Tuesday, 9 August 2016

Watch the Tumbrels Fill

Boot Face Commissars

Peter Hitchens
The Mail Online

As I strolled through the frozen winter streets of Moscow a few years ago, a worrying idea came to me. Were speech and thought now more free in Russia than in what we used to call the West? I rather think that they are.

Last week, Kevin Roberts resigned as executive chairman of Saatchi & Saatchi for publicly questioning ultra-feminist beliefs.  He is not the first. A similar wild frenzy of persecution burst around the head of the Nobel prize-winning scientist Sir Tim Hunt, shamefully driven from his position as an honorary professor at University College London.

It doesn’t matter whether you agree with these men’s opinions or not. Can it be right that they have been treated in this way for expressing them?  Of course, neither of them has been marched off to a gulag for his thought-crime. But so what? Isn’t loss of employment and position a very serious punishment?
Despite the smears of many, I have no illusions about Mr Putin’s Russia.
It is a sinister tyranny where those who challenge the president’s power or expose his wrongdoing suffer very nasty fates.  But in public, in private, in offices, on public transport, you have no need to guard your tongue as you did in the communist days, when a poem could get you executed and a joke could send you to an Arctic labour camp for 20 years.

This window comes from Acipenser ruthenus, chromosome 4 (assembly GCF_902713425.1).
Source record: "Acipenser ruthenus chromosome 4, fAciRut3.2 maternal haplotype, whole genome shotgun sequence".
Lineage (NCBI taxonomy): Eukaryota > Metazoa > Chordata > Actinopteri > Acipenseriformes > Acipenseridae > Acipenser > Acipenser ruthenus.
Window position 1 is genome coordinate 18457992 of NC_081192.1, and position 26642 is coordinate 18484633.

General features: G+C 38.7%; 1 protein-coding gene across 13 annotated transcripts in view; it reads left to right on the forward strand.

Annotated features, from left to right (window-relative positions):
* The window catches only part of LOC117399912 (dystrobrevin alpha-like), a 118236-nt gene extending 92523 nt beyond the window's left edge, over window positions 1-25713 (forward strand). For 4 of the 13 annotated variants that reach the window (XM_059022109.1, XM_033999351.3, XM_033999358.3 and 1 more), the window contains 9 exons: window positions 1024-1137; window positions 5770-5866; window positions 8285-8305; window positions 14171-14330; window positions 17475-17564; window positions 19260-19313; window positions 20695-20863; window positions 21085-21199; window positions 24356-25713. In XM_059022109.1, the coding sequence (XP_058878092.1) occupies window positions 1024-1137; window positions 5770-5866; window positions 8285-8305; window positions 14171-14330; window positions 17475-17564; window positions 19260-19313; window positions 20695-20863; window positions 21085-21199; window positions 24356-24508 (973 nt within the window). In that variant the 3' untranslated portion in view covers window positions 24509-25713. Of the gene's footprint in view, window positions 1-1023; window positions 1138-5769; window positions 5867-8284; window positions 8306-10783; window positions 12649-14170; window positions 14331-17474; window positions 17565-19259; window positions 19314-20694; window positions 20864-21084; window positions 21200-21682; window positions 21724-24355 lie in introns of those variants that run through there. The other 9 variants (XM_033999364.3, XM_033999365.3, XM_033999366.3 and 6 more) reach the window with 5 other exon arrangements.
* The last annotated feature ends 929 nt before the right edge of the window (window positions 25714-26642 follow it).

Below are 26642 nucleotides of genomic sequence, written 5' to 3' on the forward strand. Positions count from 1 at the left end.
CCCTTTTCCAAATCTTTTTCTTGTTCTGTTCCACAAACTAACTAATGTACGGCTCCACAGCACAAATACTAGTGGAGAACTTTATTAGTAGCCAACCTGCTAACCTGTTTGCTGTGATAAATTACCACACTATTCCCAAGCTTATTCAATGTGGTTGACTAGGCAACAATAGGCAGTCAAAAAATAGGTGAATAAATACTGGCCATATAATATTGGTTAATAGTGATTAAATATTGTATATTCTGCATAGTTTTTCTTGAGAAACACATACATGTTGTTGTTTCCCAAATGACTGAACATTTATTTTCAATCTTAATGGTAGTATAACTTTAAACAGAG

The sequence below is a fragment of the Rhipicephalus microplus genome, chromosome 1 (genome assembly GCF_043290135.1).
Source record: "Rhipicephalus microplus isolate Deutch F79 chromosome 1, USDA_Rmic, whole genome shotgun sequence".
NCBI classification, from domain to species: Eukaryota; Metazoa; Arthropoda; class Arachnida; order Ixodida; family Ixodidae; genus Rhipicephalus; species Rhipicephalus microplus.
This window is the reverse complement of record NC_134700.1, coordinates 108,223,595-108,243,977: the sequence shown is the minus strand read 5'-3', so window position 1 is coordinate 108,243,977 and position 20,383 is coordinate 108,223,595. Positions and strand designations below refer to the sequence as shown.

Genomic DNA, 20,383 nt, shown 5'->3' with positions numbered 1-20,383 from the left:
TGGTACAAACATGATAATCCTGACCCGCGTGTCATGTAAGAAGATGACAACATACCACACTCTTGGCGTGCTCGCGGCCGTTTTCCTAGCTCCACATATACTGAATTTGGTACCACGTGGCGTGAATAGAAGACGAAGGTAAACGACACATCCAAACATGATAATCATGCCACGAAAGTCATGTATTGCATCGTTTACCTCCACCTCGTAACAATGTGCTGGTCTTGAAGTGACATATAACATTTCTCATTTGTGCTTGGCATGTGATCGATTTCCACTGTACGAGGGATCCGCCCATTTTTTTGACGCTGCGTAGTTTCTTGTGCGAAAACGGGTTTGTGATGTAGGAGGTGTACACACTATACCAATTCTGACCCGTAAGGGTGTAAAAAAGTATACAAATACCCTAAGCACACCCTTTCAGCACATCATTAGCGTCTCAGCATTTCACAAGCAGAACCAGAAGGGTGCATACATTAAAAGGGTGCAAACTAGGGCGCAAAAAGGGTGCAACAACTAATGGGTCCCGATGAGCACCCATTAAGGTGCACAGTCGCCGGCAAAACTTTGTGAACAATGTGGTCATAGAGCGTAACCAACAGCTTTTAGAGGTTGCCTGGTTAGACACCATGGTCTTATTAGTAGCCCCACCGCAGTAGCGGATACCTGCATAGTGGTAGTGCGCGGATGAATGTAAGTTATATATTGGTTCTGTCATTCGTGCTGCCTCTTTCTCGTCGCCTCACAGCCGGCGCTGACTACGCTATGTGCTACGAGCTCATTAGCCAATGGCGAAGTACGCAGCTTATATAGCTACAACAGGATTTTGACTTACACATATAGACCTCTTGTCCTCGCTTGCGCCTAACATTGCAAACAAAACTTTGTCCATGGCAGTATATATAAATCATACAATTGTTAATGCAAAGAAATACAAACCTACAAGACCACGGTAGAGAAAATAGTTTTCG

I saw all that filth end, in person, and rejoiced to see it go. And I recall the brief few years when I thought foolishly that the world had been cleansed of a great evil for ever.  And then I began to notice that the nasty totalitarian ideas that had once been trapped behind the Iron Curtain had now escaped into the once-free West. You couldn’t say this and you couldn’t say that. You had to be careful about writing certain things, especially if you worked in the public sector.

There was a genuine fear behind all this. It was worst of all at universities, where boot-faced commissars patrol the minds of the young, enforcing speech codes – and the wrong ideas can get you marked down in more ways than one.  This simply isn’t so in Mr Putin’s Russia, now astonishingly the most conservative, patriotic and Christian country left in Europe.  Orthodox religious icons were found among the debris after the shooting down of a Russian helicopter in Syria, and Russian airborne forces last Tuesday celebrated the feast day of their patron, the Prophet Elijah.

People who think that Russia is still the Soviet Union, or that intolerant, militant Marxism died when the USSR fell, don’t understand Russia or Marxism. And they’re not paying much attention to what’s going on here, either.

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